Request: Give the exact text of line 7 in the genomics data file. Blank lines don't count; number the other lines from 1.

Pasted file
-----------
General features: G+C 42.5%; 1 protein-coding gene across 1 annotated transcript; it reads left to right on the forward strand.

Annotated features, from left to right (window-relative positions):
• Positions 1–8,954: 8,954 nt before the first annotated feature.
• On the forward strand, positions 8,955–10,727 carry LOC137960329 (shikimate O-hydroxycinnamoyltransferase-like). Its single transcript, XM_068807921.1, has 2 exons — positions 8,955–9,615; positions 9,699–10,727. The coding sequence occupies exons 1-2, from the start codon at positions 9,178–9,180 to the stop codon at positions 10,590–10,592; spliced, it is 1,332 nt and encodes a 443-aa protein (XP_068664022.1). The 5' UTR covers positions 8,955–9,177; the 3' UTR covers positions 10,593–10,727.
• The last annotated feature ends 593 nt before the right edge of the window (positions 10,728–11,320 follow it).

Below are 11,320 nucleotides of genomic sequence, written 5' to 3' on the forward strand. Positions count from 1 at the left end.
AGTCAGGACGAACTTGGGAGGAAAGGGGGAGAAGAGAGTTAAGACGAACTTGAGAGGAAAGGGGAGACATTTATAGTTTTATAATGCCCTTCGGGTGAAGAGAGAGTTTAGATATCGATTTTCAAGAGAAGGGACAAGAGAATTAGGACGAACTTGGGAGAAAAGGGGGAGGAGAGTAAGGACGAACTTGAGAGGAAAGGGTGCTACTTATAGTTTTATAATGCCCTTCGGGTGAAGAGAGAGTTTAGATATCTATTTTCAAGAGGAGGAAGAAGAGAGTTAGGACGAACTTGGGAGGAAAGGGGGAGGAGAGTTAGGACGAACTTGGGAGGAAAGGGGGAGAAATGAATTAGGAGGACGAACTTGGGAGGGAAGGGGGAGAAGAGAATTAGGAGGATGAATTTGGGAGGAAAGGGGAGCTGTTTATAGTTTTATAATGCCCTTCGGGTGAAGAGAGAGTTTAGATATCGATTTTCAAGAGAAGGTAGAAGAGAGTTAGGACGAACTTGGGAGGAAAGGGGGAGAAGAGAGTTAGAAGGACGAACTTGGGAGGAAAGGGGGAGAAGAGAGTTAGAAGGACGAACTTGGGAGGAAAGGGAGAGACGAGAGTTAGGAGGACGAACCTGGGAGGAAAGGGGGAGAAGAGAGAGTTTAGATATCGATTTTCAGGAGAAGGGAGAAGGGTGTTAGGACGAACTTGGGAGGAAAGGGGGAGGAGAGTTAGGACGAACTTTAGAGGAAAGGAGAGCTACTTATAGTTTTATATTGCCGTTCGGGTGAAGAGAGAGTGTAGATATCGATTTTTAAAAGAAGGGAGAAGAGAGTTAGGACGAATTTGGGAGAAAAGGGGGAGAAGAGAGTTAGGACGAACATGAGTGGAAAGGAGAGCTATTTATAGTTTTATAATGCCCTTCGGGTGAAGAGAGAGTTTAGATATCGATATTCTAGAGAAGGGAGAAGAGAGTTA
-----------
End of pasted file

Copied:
AGTCAGGACGAACTTGGGAGGAAAGGGGGAGAAGAGAGTTAAGACGAACTTGAGAGGAAAGGGGAGACATTTATAGTTTTATAATGCCCTTCGGGTGAAGAGAGAGTTTAGATATCGATTTTCAAGAGAAGGGACAAGAGAATTAGGACGAACTTGGGAGAAAAGGGGGAGGAGAGTAAGGACGAACTTGAGAGGAAAGGGTGCTACTTATAGTTTTATAATGCCCTTCGGGTGAAGAGAGAGTTTAGATATCTATTTTCAAGAGGAGGAAGAAGAGAGTTAGGACGAACTTGGGAGGAAAGGGGGAGGAGAGTTAGGACGAACTTGGGAGGAAAGGGGGAGAAATGAATTAGGAGGACGAACTTGGGAGGGAAGGGGGAGAAGAGAATTAGGAGGATGAATTTGGGAGGAAAGGGGAGCTGTTTATAGTTTTATAATGCCCTTCGGGTGAAGAGAGAGTTTAGATATCGATTTTCAAGAGAAGGTAGAAGAGAGTTAGGACGAACTTGGGAGGAAAGGGGGAGAAGAGAGTTAGAAGGACGAACTTGGGAGGAAAGGGGGAGAAGAGAGTTAGAAGGACGAACTTGGGAGGAAAGGGAGAGACGAGAGTTAGGAGGACGAACCTGGGAGGAAAGGGGGAGAAGAGAGAGTTTAGATATCGATTTTCAGGAGAAGGGAGAAGGGTGTTAGGACGAACTTGGGAGGAAAGGGGGAGGAGAGTTAGGACGAACTTTAGAGGAAAGGAGAGCTACTTATAGTTTTATATTGCCGTTCGGGTGAAGAGAGAGTGTAGATATCGATTTTTAAAAGAAGGGAGAAGAGAGTTAGGACGAATTTGGGAGAAAAGGGGGAGAAGAGAGTTAGGACGAACATGAGTGGAAAGGAGAGCTATTTATAGTTTTATAATGCCCTTCGGGTGAAGAGAGAGTTTAGATATCGATATTCTAGAGAAGGGAGAAGAGAGTTA